Cascading Next Actions (Getting Things Done)
Explaining the idea of Next Actions to my girlfriend, I thought of something that could help make Next Actions even more helpful.
First of all, what are Next Actions? What is GTD?
Next Actions are a concept from Getting Things Done, which is perhaps the finest book on personal productivity ever written.
Basically, the Next Actions concept says that if you have an abstract item on your to-do list (replace tires on car), you'll never do it because every time you look at it, you'll glaze the in-between steps. But you do have to think about what to do in order to do it. So why not think about it now? By thinking about it now and writing it down as a Next Action (the Next Action I can take to bring this project to completion), I can do that Next Action automatically the next time I see it instead of glazing over some nebulous far-in-the-future to-do. (Call tire shop for prices.)
With a to-do list you have to make a decision on the next action for each item each time you look at it. With a Next Actions list, you have that decision made and you just have to choose which Next Action to do now.
When I was in high school, my English teacher (among other teachers) told me that I should take my term paper and break it up into smaller steps. That worked in theory, but I never did it that way. Breaking it up into smaller steps is still work, and it's still a big project, even if it is in smaller steps. It's just as intimidating.
But by focusing on only the next action rather than all the actions, it's not nearly as intimidating. You don't need a complete roadmap. The journey of a thousand miles begins with a single step and you only need to know what the very next one is.
If I had to choose between the big black box, the big black box divided into 100 pieces, or the single little gray bod, I'd choose the single little gray box every time.
Now what do you mean by Cascading Next Actions?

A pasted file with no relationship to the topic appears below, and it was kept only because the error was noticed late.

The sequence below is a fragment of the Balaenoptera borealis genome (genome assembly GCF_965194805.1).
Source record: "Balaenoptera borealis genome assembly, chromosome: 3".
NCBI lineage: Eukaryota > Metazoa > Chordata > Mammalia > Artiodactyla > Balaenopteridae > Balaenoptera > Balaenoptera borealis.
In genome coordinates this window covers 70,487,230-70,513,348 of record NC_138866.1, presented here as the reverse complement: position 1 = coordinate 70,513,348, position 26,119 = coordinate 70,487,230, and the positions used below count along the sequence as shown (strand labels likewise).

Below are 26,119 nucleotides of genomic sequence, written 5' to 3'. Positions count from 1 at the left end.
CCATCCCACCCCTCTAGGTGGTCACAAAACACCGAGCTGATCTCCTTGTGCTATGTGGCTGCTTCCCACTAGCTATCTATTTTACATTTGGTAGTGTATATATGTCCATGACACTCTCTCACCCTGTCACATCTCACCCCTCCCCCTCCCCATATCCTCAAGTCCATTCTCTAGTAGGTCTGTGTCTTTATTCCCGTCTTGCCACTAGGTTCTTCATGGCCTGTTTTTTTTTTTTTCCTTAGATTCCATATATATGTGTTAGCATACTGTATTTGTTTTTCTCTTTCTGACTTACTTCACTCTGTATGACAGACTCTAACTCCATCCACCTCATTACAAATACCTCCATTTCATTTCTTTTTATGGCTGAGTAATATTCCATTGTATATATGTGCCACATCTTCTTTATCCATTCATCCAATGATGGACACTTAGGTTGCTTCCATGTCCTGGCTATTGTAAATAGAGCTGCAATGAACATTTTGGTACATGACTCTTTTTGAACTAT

Maybe it's my girlfriend's unfamiliarity with GTD, but she's afraid that if she doesn't write down why she's doing something, once she finishes the Next Action she'll lose track of what's supposed to happen next. It's easy to get distracted when something is done and check it off mindlessly without thinking about why you did it in the first place.
Even David Allen doesn't handle this well because he has a separate category for Projects, which serve as stakeholders for a series of Next Actions. You need to review two lists (Next Actions and Projects) in order to make sure everything that needs to be done is getting done.
Well, why not use Cascading Next Actions to keep track of both in one place? The concept is really simple. You just add a "To" or "For" to your next actions and write down the reason that step is important - what the ultimate goal is.
By writing down why you're doing something, you're sure that when you're checking it off, you're re-reviewing the end-goal and thinking about the next Next Action. My girlfriend says this feels backwards because usually you write down the major thing first and then bullet point subtasks under it, but here you're writing down the smaller task first, and the reason why after. Still, she feels more comfortable knowing that she's keeping track of the big picture and the little things all in one place.
GTD veterans may think this is a bit of fluff, but for others just getting started it resembles a traditional task list (even if it is backwards) so you can make the transition easier. Plus, even for veterans it's a great way of keeping track of your projects and tasks in one place. I much prefer having one list to two, and I don't mind mixing in projects and next actions on the same list. Anything that needs to be kept track of, even if there's nothing I can do about it now can go on this list.
This great for small scale projects where you don't have a complete filing system & calendar handy, or aren't likely to review these things regularly. Everything is in one place, out of your mind and on paper, and that's really the essence of GTD.
By doing this, when I complete one item, I'm much more likely to write down (or do) the next connected item in the sequence.
Getting Things Done is my bible for personal productivity, and I'm teaching it to my girlfriend who was just promoted to Manager. If you're one of the few people in the world that doesn't know about GTD, you really need to read this book. It lives up to its subtitle: The Art of Stress-Free Productivity.
The PigPog Method is a similar idea, and definately worth checking out.
page first created on Saturday, January 22, 2005
© Mark Wieczorek